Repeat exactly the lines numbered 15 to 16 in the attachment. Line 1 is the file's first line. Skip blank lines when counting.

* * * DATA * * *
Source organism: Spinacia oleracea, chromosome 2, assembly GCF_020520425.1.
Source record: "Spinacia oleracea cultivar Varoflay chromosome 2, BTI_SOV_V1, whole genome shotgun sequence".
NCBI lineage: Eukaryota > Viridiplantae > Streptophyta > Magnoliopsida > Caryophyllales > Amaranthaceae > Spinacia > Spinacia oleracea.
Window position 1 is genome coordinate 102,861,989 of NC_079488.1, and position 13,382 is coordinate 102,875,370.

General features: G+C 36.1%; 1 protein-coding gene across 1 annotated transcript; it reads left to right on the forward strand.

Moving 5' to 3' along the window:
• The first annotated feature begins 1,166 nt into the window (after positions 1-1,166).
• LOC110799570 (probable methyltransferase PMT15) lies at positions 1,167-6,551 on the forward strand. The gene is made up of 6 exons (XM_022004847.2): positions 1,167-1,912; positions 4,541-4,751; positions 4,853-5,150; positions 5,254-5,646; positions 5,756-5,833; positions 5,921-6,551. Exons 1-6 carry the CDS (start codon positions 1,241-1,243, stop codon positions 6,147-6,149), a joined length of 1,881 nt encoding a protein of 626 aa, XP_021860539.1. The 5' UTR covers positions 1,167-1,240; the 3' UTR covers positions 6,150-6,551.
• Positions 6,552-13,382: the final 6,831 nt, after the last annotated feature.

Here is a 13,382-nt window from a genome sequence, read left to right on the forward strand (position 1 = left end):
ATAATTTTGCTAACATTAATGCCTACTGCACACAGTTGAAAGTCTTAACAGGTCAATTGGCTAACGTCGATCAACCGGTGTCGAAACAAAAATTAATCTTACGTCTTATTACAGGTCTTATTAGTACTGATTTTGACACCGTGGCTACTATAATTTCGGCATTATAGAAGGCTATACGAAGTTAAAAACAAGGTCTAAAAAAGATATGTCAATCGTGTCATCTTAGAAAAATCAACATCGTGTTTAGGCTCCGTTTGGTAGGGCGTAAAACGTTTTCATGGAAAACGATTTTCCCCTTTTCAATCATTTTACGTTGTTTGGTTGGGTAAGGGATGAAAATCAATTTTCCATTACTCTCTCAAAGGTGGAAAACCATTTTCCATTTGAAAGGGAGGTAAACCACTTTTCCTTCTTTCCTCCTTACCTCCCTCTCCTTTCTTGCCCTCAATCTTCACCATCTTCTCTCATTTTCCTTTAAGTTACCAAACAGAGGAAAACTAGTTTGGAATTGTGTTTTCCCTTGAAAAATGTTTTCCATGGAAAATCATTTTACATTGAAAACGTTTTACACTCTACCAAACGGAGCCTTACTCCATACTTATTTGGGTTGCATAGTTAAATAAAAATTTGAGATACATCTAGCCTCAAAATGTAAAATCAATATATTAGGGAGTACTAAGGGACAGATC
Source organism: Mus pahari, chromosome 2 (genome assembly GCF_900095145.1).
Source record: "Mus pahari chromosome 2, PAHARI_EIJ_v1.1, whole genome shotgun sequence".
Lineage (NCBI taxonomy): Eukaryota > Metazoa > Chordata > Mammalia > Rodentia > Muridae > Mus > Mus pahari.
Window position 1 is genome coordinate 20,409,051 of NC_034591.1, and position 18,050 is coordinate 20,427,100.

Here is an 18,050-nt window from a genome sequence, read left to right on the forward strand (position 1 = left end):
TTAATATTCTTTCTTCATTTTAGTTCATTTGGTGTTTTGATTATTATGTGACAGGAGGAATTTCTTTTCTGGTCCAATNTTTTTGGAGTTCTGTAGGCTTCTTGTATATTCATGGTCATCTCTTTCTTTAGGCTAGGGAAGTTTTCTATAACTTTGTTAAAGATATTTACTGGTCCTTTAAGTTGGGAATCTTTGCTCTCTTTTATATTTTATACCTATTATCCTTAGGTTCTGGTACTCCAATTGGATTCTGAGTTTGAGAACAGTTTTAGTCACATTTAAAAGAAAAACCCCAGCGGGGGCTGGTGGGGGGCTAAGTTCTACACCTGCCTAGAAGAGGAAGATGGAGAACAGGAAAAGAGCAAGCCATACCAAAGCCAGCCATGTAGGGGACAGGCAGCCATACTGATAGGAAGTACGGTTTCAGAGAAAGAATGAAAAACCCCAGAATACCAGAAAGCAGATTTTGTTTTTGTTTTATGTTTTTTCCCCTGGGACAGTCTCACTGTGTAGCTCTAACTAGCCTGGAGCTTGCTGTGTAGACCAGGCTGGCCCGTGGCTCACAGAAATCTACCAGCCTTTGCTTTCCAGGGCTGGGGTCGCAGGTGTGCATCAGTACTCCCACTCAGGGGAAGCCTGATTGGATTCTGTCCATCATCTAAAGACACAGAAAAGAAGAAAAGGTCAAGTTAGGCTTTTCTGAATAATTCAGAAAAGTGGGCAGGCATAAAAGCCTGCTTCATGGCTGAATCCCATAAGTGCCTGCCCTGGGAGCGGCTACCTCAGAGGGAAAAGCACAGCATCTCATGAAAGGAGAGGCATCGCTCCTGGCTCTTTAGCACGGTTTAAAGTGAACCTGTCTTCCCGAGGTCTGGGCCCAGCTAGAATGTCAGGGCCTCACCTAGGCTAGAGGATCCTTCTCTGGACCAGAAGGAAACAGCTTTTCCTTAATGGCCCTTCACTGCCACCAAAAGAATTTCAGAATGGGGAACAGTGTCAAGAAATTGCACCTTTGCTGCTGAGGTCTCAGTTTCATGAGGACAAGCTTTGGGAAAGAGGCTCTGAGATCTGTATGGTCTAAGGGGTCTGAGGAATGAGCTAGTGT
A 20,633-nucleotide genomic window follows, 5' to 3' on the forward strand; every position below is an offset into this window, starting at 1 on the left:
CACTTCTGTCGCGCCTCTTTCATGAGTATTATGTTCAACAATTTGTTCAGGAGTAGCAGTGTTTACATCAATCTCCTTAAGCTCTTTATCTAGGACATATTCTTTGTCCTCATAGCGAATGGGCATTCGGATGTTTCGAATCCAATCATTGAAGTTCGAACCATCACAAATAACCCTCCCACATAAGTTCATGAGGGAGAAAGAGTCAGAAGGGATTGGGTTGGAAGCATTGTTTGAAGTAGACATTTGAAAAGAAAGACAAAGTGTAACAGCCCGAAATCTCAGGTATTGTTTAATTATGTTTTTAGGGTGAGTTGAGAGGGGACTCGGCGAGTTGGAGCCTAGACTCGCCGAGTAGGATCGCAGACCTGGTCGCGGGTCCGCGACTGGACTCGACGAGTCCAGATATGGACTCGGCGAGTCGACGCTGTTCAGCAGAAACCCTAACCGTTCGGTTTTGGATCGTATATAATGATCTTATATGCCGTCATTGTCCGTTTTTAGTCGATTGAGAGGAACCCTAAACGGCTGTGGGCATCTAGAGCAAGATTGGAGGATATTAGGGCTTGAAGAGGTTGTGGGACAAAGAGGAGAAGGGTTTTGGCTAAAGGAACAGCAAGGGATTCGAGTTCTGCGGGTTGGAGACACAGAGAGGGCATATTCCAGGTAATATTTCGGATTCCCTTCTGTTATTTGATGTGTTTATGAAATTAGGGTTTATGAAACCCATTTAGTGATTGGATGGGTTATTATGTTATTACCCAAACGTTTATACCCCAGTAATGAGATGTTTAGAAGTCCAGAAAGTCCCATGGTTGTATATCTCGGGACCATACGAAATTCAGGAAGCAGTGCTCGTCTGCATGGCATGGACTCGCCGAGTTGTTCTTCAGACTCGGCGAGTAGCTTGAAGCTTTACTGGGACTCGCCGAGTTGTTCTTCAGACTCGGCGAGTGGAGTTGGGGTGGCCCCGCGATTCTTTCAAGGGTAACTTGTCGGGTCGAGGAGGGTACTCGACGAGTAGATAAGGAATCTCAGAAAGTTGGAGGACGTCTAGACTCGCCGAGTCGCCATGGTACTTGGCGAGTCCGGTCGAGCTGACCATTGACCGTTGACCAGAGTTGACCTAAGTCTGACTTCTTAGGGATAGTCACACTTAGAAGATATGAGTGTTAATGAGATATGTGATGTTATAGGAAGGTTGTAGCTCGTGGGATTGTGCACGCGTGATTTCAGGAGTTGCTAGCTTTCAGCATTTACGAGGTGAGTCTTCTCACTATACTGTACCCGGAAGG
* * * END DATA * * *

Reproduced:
Window position 1 is genome coordinate 20,409,051 of NC_034591.1, and position 18,050 is coordinate 20,427,100.

Here is an 18,050-nt window from a genome sequence, read left to right on the forward strand (position 1 = left end):